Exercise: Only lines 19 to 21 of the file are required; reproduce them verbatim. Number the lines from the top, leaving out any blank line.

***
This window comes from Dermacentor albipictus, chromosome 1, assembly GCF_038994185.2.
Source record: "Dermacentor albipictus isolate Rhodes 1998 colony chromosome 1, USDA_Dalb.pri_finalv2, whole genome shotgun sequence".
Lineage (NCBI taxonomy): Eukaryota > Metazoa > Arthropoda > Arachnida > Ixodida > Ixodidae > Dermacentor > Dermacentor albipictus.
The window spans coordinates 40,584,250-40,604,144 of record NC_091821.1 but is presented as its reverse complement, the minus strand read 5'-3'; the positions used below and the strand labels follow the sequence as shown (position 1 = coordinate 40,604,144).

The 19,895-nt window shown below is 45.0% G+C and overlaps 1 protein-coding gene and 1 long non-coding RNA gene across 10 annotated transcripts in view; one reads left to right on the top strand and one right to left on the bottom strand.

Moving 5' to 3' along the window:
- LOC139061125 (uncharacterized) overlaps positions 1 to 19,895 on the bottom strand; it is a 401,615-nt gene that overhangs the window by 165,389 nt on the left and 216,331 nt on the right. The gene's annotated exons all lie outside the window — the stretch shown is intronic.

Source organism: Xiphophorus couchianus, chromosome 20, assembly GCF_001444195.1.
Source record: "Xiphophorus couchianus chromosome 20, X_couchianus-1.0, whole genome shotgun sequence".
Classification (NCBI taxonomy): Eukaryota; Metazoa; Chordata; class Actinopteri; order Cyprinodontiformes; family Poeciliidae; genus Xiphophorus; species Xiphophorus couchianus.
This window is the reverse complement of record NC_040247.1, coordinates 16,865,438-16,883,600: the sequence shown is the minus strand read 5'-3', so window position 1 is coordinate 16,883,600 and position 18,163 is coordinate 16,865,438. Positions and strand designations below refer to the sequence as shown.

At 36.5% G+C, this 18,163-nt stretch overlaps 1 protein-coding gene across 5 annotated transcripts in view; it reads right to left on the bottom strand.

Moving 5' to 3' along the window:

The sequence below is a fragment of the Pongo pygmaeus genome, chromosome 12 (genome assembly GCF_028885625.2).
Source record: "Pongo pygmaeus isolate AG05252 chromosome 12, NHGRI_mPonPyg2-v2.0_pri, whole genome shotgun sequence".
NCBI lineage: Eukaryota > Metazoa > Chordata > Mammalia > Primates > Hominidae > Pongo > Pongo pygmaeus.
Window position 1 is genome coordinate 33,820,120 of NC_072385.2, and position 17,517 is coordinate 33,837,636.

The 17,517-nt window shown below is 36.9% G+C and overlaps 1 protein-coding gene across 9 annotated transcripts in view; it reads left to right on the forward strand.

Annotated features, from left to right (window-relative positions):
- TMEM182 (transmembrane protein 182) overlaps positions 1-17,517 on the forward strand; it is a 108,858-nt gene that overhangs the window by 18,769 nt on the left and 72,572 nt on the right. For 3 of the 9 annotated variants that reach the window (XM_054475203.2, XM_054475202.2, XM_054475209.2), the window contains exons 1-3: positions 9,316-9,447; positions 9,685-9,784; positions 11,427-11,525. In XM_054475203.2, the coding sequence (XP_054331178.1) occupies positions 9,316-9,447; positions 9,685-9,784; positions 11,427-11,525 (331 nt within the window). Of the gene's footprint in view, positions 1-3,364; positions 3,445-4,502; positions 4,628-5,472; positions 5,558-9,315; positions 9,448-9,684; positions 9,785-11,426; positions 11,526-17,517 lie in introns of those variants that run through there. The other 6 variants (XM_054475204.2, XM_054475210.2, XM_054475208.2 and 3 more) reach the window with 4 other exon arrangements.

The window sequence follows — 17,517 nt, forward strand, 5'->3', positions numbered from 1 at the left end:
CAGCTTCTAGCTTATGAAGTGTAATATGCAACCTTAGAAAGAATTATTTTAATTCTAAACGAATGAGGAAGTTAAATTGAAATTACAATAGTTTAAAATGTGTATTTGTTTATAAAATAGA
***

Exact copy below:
Annotated features, from left to right (window-relative positions):
- TMEM182 (transmembrane protein 182) overlaps positions 1-17,517 on the forward strand; it is a 108,858-nt gene that overhangs the window by 18,769 nt on the left and 72,572 nt on the right. For 3 of the 9 annotated variants that reach the window (XM_054475203.2, XM_054475202.2, XM_054475209.2), the window contains exons 1-3: positions 9,316-9,447; positions 9,685-9,784; positions 11,427-11,525. In XM_054475203.2, the coding sequence (XP_054331178.1) occupies positions 9,316-9,447; positions 9,685-9,784; positions 11,427-11,525 (331 nt within the window). Of the gene's footprint in view, positions 1-3,364; positions 3,445-4,502; positions 4,628-5,472; positions 5,558-9,315; positions 9,448-9,684; positions 9,785-11,426; positions 11,526-17,517 lie in introns of those variants that run through there. The other 6 variants (XM_054475204.2, XM_054475210.2, XM_054475208.2 and 3 more) reach the window with 4 other exon arrangements.

The window sequence follows — 17,517 nt, forward strand, 5'->3', positions numbered from 1 at the left end: